Russia's Soviet-era flag carrier Aeroflot unveiled its own budget airline Thursday that will have no reclining seats or business class while promising fares nearly half those charged by the competition.
Aeroflot said its new Dobrolyot carrier -- loosely translated as the "nice flight" airline -- will fly initially from Moscow to Saint Petersburg and seven other central and southern Russian cities before expanding its horizons.
"By limiting its expenses, the low-coster will be able to compete on prices with trains," Aeroflot promised in a company presentation.
Dobrolyot was the name Aeroflot itself carried in the first eight years of its existence between 1923 and 1930.
The concept of a budget airline could seem dubious in a country where small regional airlines are notorious for their poor flight safety record.
But Aeroflot has taken huge steps recently to improve its image while scooping up several awards for Eastern European service in the process.
Aeroflot stressed that Dobrolyot will keep up with the parent company's tradition of buying Western planes and steering clear of Russia's less-trustworthy and inefficient Tupolevs.
Dobrolyot intends to launch operations in mid-2014 flying eight brand new Boeing 737-800s.
These will be fitted out in navy and sky blue livery that has the airline's name spelled out in Russian across the front.
Aeroflot's share of the Russian market has slipped to just 40 percent -- a far cry from the days in the Soviet era when it proclaimed itself as the world's largest airline.
But the company has been on an upswing of late thanks to new standards adopted once it became a member of the SkyTeam alliance in 2006.
SkyTeamRussian carrier Aeroflot CEO Vitaly Savelyev now calls Aeroflot's fleet "one of the most modern, youngest and fastest-growing ... in Europe."
Aeroflot this year also burnished its image by becoming the official carrier of the Manchester United football club.
The company promised Thursday that its spinoff will have fares about 40 percent cheaper than the competition for the same destinations.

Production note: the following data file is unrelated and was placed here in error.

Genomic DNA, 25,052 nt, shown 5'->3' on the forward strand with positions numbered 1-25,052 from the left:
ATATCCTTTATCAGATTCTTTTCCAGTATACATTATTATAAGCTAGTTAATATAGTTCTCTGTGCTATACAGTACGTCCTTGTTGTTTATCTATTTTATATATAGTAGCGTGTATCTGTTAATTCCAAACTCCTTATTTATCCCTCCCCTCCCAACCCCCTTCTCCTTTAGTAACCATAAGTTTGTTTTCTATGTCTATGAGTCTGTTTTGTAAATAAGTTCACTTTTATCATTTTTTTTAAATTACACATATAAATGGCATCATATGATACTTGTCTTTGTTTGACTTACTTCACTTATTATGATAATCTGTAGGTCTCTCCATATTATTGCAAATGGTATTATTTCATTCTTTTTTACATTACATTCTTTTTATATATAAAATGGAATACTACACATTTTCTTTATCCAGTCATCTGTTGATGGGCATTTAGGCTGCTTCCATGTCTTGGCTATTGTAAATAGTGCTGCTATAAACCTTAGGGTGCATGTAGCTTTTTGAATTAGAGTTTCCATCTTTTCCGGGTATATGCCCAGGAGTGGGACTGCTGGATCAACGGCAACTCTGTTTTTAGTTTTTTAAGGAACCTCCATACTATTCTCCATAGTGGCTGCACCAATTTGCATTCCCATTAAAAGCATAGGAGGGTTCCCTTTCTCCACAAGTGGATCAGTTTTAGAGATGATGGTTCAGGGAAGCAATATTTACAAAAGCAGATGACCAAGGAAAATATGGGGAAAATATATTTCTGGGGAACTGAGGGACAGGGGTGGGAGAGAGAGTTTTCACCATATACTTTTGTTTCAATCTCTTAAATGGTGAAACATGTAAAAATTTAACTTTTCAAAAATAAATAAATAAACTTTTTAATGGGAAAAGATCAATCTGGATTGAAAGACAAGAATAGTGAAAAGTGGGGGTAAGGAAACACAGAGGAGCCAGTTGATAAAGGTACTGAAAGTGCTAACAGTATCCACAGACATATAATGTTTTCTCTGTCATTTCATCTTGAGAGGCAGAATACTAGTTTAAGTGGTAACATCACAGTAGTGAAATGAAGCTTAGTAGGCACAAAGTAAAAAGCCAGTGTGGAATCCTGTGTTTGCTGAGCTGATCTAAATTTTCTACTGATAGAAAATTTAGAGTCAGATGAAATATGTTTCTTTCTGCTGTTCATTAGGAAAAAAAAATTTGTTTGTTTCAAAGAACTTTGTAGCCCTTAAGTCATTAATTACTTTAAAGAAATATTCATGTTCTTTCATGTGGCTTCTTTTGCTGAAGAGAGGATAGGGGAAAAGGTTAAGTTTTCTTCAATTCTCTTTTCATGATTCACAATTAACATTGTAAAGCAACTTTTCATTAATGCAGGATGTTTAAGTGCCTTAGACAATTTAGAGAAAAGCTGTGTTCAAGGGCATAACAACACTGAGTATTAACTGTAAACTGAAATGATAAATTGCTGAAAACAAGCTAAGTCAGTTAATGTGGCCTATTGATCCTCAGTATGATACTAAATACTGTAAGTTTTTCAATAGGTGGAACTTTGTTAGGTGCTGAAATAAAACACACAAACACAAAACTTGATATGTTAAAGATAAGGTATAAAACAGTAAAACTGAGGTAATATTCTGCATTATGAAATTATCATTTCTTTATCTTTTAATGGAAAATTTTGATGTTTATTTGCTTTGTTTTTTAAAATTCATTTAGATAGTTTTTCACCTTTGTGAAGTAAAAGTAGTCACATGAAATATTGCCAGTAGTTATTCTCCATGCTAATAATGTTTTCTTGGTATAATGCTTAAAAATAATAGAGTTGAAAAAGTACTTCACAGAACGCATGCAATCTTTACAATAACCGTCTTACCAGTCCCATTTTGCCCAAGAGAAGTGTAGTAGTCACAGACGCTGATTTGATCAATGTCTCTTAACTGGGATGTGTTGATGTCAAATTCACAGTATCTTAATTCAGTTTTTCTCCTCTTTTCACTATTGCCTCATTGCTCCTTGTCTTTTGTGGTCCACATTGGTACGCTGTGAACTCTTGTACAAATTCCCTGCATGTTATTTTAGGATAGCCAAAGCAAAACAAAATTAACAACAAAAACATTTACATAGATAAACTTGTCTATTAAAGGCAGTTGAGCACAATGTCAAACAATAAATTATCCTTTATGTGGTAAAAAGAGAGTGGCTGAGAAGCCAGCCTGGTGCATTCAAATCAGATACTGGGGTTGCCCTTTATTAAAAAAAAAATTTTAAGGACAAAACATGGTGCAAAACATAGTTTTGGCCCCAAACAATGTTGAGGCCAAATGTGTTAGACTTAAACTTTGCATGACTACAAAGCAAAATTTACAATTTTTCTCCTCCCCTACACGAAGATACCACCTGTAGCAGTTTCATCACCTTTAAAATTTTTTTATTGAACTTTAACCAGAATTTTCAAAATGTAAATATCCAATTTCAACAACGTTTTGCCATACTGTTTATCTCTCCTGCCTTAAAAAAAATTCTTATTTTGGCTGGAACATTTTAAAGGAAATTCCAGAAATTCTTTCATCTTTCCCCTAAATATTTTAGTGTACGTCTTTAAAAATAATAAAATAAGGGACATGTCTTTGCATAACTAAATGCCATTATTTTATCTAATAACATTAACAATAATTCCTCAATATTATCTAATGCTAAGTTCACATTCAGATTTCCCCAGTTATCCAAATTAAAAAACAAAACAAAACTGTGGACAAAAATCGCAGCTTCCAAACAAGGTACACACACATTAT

The budget traveller will have to understandably put up with some hardships for these savings.
Aeroflot's presentation said Dobrolyot's planes will have no reclining seats or in-flight entertainment.
There will be no business class. And the cabins will be cleaned only once a day and not after every flight as on most regular airlines.
Aeroflot promised that passengers will however be able to upgrade for more comfortable seats with extra legroom and to purchase a basic lunch on board.
"We have to adopt the same limits on service that exist on foreign low-cost airlines," Aeroflot chief executive Vitaly Savelyev told reporters.
"Nothing will be free."
Savelyev also stressed that Dobrolyot will take to the skies only if Russia amends laws forbidding airlines from selling non-refundable tickets that can only be purchased through the Internet.
"We expect such a law to be adopted by the end of this year," Savelyev said.
Analysts believe that Savelyev is acting in the nick of time.
Low-cost European airlines are already flexing their muscle on the Russian aviation market -- seen as one of the world's most vibrant with an annual growth rate of 20 percent.
EasyJet in March launched its first flights between Moscow and London while Hungary-based Wizz Air followed in September with flights between Budapest and Moscow.
Dobrolyot has previously aired plans to fly to some favoured Russian vacation destinations such as Turkey by 2016.
The airline hopes to fly out of Moscow's modern Domodedovo airport but has yet to clinch a final agreement.
Savelyev disclosed that Aeroflot planned to spend about $100 million on the Dobrolyot launch over the coming two years before splitting off the carrier into a separately-operated company.
Aeroflot is majority-owned by the Russian government and analysts expect it will have no trouble launching Dobrolyot on time.
Dobrolyot will be led by Vladimir Gorbunov -- Airbus's regional director for Russia who once headed the short-lived Avianova budget carrier.